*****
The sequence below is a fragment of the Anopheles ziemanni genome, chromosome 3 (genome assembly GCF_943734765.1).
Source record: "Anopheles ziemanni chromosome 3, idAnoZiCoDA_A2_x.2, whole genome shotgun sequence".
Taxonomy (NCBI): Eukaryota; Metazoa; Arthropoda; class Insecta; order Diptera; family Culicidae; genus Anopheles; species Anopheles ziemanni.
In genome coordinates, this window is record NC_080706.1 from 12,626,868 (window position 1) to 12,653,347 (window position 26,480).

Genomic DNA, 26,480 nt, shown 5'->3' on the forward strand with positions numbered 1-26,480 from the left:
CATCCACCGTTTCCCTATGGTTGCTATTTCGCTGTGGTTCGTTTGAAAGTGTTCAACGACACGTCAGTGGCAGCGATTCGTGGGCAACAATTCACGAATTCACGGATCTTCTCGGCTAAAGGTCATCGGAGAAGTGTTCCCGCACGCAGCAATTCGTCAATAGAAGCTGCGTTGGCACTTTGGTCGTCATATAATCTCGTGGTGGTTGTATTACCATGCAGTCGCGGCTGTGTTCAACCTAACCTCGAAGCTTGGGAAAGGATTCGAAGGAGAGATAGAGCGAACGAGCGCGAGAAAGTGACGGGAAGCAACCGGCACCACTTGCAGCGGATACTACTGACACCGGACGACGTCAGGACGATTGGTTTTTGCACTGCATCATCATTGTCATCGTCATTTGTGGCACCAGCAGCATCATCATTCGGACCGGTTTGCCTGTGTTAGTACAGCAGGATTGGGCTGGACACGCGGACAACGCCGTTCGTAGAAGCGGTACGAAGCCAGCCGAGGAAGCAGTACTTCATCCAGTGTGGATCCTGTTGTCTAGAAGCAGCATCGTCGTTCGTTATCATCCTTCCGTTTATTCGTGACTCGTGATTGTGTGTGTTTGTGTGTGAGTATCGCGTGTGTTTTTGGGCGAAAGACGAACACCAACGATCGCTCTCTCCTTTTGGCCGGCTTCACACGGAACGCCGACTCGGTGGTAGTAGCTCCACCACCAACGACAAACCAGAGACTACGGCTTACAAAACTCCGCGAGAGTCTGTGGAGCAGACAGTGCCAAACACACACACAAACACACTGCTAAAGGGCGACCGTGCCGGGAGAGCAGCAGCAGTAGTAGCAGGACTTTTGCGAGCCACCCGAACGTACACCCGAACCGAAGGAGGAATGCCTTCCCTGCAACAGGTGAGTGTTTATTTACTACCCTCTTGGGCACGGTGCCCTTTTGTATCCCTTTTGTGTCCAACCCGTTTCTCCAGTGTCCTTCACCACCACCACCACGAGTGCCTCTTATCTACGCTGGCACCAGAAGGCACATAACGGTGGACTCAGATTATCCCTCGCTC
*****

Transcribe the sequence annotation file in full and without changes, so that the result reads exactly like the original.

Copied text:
The sequence below is a fragment of the Anopheles ziemanni genome, chromosome 3 (genome assembly GCF_943734765.1).
Source record: "Anopheles ziemanni chromosome 3, idAnoZiCoDA_A2_x.2, whole genome shotgun sequence".
Taxonomy (NCBI): Eukaryota; Metazoa; Arthropoda; class Insecta; order Diptera; family Culicidae; genus Anopheles; species Anopheles ziemanni.
In genome coordinates, this window is record NC_080706.1 from 12,626,868 (window position 1) to 12,653,347 (window position 26,480).

Genomic DNA, 26,480 nt, shown 5'->3' on the forward strand with positions numbered 1-26,480 from the left:
CATCCACCGTTTCCCTATGGTTGCTATTTCGCTGTGGTTCGTTTGAAAGTGTTCAACGACACGTCAGTGGCAGCGATTCGTGGGCAACAATTCACGAATTCACGGATCTTCTCGGCTAAAGGTCATCGGAGAAGTGTTCCCGCACGCAGCAATTCGTCAATAGAAGCTGCGTTGGCACTTTGGTCGTCATATAATCTCGTGGTGGTTGTATTACCATGCAGTCGCGGCTGTGTTCAACCTAACCTCGAAGCTTGGGAAAGGATTCGAAGGAGAGATAGAGCGAACGAGCGCGAGAAAGTGACGGGAAGCAACCGGCACCACTTGCAGCGGATACTACTGACACCGGACGACGTCAGGACGATTGGTTTTTGCACTGCATCATCATTGTCATCGTCATTTGTGGCACCAGCAGCATCATCATTCGGACCGGTTTGCCTGTGTTAGTACAGCAGGATTGGGCTGGACACGCGGACAACGCCGTTCGTAGAAGCGGTACGAAGCCAGCCGAGGAAGCAGTACTTCATCCAGTGTGGATCCTGTTGTCTAGAAGCAGCATCGTCGTTCGTTATCATCCTTCCGTTTATTCGTGACTCGTGATTGTGTGTGTTTGTGTGTGAGTATCGCGTGTGTTTTTGGGCGAAAGACGAACACCAACGATCGCTCTCTCCTTTTGGCCGGCTTCACACGGAACGCCGACTCGGTGGTAGTAGCTCCACCACCAACGACAAACCAGAGACTACGGCTTACAAAACTCCGCGAGAGTCTGTGGAGCAGACAGTGCCAAACACACACACAAACACACTGCTAAAGGGCGACCGTGCCGGGAGAGCAGCAGCAGTAGTAGCAGGACTTTTGCGAGCCACCCGAACGTACACCCGAACCGAAGGAGGAATGCCTTCCCTGCAACAGGTGAGTGTTTATTTACTACCCTCTTGGGCACGGTGCCCTTTTGTATCCCTTTTGTGTCCAACCCGTTTCTCCAGTGTCCTTCACCACCACCACCACGAGTGCCTCTTATCTACGCTGGCACCAGAAGGCACATAACGGTGGACTCAGATTATCCCTCGCTC